Gaudy Night

The penultimate episode in the ongoing saga of Lord Peter Wimsey and Harriet Vane, though by rights the order of the pairing here should be reversed, for this is a resolutely female story belonging to Sayers' prickly lady novelist.  Of the four Wimsey/Vane books, Gaudy Night is regarded as the masterpiece, and I suppose this is mostly to do with the serious bend it takes, both in character and plot. For once the mystery without—the investigation of an escalating series of threats and acts of vandalism at Harriet's Oxford alma mater—is central to the book's thesis, as it clarifies the greater dilemma within; that is, how a modern woman (circa the 1930s) is to make her way in the world. More specifically, how she's to go about defining her proper job while reconciling the head with the heart, and how to determine whether surrendering to one is necessarily a betrayal of the other.

(Now allow me to be a girl for a moment and offer this sidenote of admiration along with a 70-year-old SPOILER: the fact that Sayers cleverly keeps Lord Peter—her dapper and ingratiating hero—offstage for more than half the novel has the curious effect of inserting his mute spirit into nearly every scene. It also allows Harriet to learn about him things he has previously not chosen to reveal himself, and it's this—coupled with his decidedly changed manner once he does appear—that finally tips her heart in his direction. Meanwhile, by virtue of seeing him almost exclusively through Harriet's eyes, we learn and fall as she does, in fits and starts and finally one great bounding leap, albeit in the form of a simple Latin refrain that I could never have managed sans Google; i.e., "Does it please?" "It pleases." Such is the value of a late twentieth century American education, and the skill of a writer who has so carefully laid the tracks of revelation that she's managed to pull the rug out from under her previously untouchable creation—in one fell swoop making him both human and worthy—long before we've realized this was her intention all along. And by "we," of course I mean "me." You may well have been on to the game from the start.)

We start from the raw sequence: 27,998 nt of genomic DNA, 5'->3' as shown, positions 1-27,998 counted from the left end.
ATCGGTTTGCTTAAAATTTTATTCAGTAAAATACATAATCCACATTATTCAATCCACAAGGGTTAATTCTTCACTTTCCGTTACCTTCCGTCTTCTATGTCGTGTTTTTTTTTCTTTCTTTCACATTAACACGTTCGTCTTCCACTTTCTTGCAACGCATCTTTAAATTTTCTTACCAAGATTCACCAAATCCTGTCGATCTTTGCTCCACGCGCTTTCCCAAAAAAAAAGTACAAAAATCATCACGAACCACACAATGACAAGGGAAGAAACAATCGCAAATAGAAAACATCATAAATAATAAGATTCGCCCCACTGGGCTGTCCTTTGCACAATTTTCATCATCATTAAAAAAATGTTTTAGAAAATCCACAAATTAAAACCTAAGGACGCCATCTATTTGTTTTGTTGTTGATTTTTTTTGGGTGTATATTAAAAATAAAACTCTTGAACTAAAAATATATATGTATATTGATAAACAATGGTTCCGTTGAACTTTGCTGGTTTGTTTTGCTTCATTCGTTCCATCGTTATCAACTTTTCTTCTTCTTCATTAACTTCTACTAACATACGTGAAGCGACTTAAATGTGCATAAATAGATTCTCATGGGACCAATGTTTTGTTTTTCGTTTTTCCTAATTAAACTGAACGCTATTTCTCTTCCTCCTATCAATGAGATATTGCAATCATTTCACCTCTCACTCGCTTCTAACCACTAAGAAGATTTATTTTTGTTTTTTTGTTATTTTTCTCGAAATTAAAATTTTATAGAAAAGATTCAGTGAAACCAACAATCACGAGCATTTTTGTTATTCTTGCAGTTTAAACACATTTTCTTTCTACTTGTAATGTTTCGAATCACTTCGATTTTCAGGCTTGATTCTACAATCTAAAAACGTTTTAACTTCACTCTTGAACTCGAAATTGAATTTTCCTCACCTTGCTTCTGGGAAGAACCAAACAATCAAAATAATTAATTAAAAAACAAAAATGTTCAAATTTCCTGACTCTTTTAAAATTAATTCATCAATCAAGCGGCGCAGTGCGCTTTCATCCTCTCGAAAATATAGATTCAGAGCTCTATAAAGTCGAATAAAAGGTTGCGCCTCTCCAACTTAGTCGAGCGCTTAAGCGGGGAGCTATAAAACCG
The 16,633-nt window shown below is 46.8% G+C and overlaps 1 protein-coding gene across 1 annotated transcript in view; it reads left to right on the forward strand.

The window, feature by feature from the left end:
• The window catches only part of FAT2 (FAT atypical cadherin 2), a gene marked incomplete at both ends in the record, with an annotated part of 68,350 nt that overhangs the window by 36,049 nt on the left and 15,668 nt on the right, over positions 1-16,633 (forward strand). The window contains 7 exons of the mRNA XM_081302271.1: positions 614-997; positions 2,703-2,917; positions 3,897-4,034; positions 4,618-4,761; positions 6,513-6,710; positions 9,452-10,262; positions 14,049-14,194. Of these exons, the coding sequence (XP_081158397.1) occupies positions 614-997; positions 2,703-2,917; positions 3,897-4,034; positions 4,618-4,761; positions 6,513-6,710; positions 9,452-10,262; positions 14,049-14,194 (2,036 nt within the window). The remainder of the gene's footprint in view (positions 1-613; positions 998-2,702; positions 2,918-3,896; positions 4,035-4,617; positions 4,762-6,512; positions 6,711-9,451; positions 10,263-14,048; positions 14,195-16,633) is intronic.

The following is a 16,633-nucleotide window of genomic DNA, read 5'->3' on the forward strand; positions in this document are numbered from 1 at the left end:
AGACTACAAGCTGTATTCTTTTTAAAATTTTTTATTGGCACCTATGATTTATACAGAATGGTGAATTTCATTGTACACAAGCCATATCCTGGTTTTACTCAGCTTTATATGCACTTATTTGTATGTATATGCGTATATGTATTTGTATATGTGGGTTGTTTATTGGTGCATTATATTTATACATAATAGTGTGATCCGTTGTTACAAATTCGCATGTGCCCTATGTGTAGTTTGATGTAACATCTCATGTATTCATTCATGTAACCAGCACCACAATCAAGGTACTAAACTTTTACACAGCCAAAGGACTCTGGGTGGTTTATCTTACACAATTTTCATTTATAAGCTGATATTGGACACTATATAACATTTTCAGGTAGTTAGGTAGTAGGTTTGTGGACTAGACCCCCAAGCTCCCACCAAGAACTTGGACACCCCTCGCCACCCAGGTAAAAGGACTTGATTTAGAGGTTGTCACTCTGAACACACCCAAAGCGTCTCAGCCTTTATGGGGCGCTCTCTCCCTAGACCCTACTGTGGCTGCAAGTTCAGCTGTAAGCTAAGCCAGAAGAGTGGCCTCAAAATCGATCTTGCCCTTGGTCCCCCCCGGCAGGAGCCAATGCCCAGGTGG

"Detective fiction" seems too slender a peg to hang this one on, but there you have it: a roundly satisfying read, and that great, rare sort of book that belies its own surface to keep giving more.